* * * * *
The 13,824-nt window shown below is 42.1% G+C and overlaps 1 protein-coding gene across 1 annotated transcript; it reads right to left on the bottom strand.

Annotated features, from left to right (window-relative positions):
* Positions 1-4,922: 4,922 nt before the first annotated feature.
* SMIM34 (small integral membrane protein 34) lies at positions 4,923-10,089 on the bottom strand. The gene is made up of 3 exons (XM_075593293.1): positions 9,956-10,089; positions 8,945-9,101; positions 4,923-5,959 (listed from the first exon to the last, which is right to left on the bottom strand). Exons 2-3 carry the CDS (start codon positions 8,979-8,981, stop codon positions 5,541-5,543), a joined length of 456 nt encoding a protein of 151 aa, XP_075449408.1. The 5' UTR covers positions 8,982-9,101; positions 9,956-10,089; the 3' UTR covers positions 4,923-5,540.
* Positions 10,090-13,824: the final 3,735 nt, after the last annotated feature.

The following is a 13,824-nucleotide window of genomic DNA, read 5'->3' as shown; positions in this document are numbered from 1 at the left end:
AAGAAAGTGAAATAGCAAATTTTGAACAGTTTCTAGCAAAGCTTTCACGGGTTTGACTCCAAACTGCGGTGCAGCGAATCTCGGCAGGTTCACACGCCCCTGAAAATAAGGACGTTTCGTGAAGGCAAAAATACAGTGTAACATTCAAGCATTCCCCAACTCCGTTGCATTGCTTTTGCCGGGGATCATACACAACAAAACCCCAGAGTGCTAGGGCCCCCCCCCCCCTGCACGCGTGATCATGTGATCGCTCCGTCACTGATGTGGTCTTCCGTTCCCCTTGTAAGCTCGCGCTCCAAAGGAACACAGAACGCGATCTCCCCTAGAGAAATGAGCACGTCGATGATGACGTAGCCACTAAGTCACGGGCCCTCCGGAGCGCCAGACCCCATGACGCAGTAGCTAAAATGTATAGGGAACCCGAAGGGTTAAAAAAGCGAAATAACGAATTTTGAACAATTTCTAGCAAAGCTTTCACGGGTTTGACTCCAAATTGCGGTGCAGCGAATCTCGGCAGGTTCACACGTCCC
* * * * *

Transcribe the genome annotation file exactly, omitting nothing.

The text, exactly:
The 13,824-nt window shown below is 42.1% G+C and overlaps 1 protein-coding gene across 1 annotated transcript; it reads right to left on the bottom strand.

Annotated features, from left to right (window-relative positions):
* Positions 1-4,922: 4,922 nt before the first annotated feature.
* SMIM34 (small integral membrane protein 34) lies at positions 4,923-10,089 on the bottom strand. The gene is made up of 3 exons (XM_075593293.1): positions 9,956-10,089; positions 8,945-9,101; positions 4,923-5,959 (listed from the first exon to the last, which is right to left on the bottom strand). Exons 2-3 carry the CDS (start codon positions 8,979-8,981, stop codon positions 5,541-5,543), a joined length of 456 nt encoding a protein of 151 aa, XP_075449408.1. The 5' UTR covers positions 8,982-9,101; positions 9,956-10,089; the 3' UTR covers positions 4,923-5,540.
* Positions 10,090-13,824: the final 3,735 nt, after the last annotated feature.

The following is a 13,824-nucleotide window of genomic DNA, read 5'->3' as shown; positions in this document are numbered from 1 at the left end:
AAGAAAGTGAAATAGCAAATTTTGAACAGTTTCTAGCAAAGCTTTCACGGGTTTGACTCCAAACTGCGGTGCAGCGAATCTCGGCAGGTTCACACGCCCCTGAAAATAAGGACGTTTCGTGAAGGCAAAAATACAGTGTAACATTCAAGCATTCCCCAACTCCGTTGCATTGCTTTTGCCGGGGATCATACACAACAAAACCCCAGAGTGCTAGGGCCCCCCCCCCCCTGCACGCGTGATCATGTGATCGCTCCGTCACTGATGTGGTCTTCCGTTCCCCTTGTAAGCTCGCGCTCCAAAGGAACACAGAACGCGATCTCCCCTAGAGAAATGAGCACGTCGATGATGACGTAGCCACTAAGTCACGGGCCCTCCGGAGCGCCAGACCCCATGACGCAGTAGCTAAAATGTATAGGGAACCCGAAGGGTTAAAAAAGCGAAATAACGAATTTTGAACAATTTCTAGCAAAGCTTTCACGGGTTTGACTCCAAATTGCGGTGCAGCGAATCTCGGCAGGTTCACACGTCCC